“LETS is an interest-evasion scheme, it’s not a tax-evasion scheme. Because if you evade tax it’s illegal, if you evade usury, it’s smart,” said Kennedy at a special, all-day event in Brantford, Ontario, held November 17th, 2007. The symposium featured four guest speakers including a keynote address by Peter Jon Simpson, of Minnesota, from the Erwin Rommel School of Law. Simpson describes community currency as a parallel universe to the monetary matrix we know across the western hemisphere, from Moscow to Los Angeles, and he commends sharia-based financial conduct for its profit-sharing approach.
“The Federal Reserve System is neither federal nor a reserve, it is magnetic impulses and devices,” he said of the U.S.A.’s central bank. “The bank business deals in the traffic of credit and debt, not money. It’s the business of death,” he continued. “What’s mine is mine, what’s yours is negotiable, sign here,” Simpson summarized.
John C. Turmel spoke at the seminar as well, bringing to the audience his knowledge from years of political crusading against banking systems. In his discussion, he shed light on current affairs, like the dominating “export-or-die” mentality. As one country exports commodities for cheaper than the price of production (by hiking prices domestically), the disease catches. Turmel likens this “ugly, wasteful” profiteering scheme to musical chairs, in which someone always gets squeezed out of the game, through foreclosure or bankruptcy for instance.
In May 2000, Turmel single-handedly got the United Nations to write a declaration known as UNILETS. It reads: “The Forum urges The United Nations Governments to make serious commitments to restructure the global financial architecture based on principles of equity, transparency, accountability, and democracy, and to balance, with participation of civil society organizations, the monetary means to favour human endeavour and ecology, such as unilets, zero-interest, alternative, time-based currency.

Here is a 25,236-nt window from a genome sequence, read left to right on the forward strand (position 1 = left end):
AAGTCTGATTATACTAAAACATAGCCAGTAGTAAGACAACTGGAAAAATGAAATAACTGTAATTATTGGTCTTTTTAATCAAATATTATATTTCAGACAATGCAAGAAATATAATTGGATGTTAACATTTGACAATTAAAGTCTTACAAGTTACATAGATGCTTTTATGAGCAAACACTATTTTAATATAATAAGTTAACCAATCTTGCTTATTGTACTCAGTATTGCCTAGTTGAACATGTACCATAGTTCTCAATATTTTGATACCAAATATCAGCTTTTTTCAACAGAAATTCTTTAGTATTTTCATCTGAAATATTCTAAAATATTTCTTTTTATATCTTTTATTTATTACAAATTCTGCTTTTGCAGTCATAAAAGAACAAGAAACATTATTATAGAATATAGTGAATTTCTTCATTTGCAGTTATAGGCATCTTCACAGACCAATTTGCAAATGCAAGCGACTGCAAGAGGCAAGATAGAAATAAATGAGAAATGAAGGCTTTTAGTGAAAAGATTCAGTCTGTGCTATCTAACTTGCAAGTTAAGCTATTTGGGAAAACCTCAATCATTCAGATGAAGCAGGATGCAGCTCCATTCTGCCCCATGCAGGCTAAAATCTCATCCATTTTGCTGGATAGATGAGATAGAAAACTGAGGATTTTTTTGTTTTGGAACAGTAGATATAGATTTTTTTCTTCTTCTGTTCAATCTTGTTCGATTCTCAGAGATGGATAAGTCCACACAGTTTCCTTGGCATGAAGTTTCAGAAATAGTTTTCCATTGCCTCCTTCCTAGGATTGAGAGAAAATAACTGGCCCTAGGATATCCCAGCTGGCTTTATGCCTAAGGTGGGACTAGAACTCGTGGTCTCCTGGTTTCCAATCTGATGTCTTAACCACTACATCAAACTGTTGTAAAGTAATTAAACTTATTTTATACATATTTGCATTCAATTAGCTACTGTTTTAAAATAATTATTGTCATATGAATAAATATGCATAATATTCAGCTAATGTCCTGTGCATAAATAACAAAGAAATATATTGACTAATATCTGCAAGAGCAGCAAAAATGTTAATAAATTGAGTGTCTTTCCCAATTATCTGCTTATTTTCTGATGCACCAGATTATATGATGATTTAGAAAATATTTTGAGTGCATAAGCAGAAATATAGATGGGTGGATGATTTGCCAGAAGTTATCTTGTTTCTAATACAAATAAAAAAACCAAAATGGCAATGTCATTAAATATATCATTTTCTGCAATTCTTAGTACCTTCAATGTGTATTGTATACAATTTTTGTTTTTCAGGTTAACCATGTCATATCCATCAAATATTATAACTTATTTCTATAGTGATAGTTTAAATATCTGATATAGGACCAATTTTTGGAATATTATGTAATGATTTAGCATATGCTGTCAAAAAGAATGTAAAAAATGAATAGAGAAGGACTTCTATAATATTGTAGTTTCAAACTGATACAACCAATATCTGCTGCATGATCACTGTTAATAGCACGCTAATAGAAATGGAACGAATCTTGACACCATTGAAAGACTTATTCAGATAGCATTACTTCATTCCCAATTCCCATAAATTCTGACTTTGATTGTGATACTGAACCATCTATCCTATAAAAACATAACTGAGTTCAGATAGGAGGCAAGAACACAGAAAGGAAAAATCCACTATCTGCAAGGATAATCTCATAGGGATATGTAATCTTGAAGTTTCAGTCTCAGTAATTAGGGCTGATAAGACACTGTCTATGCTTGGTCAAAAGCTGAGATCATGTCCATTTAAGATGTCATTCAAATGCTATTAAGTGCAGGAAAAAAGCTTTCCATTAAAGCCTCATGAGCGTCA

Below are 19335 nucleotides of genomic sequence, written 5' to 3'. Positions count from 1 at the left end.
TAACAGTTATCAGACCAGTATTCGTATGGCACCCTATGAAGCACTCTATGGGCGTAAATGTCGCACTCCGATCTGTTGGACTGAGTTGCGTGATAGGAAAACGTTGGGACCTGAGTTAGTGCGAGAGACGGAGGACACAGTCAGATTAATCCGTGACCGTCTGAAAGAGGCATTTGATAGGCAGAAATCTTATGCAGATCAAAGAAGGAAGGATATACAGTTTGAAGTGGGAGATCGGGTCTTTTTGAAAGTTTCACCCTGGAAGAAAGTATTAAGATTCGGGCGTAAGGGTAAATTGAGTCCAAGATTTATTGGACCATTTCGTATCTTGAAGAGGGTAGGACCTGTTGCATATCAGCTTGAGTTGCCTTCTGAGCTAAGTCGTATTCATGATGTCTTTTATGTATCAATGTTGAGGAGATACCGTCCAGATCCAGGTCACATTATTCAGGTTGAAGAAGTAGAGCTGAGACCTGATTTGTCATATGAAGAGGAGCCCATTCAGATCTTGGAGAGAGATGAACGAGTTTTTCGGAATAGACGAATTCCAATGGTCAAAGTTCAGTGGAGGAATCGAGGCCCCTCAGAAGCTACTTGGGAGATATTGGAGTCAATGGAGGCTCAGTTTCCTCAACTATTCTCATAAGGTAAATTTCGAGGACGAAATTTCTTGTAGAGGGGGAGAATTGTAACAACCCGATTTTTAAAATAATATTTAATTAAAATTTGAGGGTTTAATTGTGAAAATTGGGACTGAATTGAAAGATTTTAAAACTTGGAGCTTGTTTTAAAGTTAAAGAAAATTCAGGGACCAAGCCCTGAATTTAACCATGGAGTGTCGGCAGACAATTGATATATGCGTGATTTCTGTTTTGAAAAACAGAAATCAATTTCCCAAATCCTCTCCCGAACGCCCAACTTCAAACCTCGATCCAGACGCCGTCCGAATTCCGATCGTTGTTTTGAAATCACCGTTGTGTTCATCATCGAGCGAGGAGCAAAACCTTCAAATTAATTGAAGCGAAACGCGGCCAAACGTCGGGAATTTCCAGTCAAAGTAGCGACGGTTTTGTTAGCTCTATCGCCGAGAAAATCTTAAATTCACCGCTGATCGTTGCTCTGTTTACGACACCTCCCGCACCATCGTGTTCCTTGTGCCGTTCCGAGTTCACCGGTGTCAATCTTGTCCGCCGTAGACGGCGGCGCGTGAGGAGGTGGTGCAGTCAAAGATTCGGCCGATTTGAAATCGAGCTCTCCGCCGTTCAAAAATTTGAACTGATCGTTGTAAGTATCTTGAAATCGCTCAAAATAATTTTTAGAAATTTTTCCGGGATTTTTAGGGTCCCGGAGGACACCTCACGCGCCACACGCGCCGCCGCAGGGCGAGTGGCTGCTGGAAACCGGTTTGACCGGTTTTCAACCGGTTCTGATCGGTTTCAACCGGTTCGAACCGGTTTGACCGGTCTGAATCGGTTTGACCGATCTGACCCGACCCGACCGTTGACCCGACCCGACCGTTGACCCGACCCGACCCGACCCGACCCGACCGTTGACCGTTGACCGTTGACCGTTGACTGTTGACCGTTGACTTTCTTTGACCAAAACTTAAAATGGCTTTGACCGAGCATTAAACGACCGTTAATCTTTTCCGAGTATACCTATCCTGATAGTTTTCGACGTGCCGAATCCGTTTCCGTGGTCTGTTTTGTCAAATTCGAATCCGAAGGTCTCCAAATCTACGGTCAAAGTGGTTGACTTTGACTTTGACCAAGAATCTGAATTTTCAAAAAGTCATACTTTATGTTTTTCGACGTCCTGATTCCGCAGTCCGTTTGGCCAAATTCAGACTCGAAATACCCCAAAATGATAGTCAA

Today, changes are underway to restructure the financial setup, but they rely on collective lifestyle choices. Usuryfree community currencies, involving barter, are emerging.
How It Works
Members enrol in a usuryfree network (e.g. BIS Network). A central office distributes currency notes (e.g. Serenity) and a directory outlining membership, products and services. The issuer signs a promissory note with a promise to offer products and/or services to the network, with a value equivalent to the credit issued (note – this calculation can be made in hours and minutes, and the value can be measured in comparison to the amount of Canadian funds that would be deemed to be a fair payment for this job in the free market).
Municipal governments can take the opportunity to accept usuryfree community currency as partial payment for municipal fees, licenses, property taxes, etc. Similarly, business owners must agree to accept usuryfree community currency as partial payment for contracts and/or employees. This exchange is possible when entrepreneurs cover any wholesale costs of doing business with federal cash, and receive a portion of the retail mark-up in usuryfree community currency.